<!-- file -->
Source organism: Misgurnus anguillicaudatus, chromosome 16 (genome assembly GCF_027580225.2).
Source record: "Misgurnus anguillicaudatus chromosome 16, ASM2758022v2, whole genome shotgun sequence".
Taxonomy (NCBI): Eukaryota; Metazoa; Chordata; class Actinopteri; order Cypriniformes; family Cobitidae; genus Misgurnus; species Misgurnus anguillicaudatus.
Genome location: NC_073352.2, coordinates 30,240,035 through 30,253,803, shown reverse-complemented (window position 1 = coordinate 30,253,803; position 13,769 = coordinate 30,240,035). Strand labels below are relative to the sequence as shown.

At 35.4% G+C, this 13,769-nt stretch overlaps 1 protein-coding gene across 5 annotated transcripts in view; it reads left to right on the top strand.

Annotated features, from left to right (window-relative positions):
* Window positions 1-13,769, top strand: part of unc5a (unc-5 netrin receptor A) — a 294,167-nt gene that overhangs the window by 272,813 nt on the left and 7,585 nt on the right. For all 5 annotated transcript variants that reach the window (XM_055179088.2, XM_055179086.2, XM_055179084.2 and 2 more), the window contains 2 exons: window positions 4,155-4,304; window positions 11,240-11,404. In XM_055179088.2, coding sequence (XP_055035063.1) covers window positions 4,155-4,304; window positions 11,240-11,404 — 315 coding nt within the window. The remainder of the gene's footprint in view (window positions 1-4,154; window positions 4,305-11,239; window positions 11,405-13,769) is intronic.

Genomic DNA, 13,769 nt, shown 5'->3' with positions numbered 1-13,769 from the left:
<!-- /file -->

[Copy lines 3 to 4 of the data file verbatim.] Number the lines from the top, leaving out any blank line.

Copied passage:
Taxonomy (NCBI): Eukaryota; Metazoa; Chordata; class Actinopteri; order Cypriniformes; family Cobitidae; genus Misgurnus; species Misgurnus anguillicaudatus.
Genome location: NC_073352.2, coordinates 30,240,035 through 30,253,803, shown reverse-complemented (window position 1 = coordinate 30,253,803; position 13,769 = coordinate 30,240,035). Strand labels below are relative to the sequence as shown.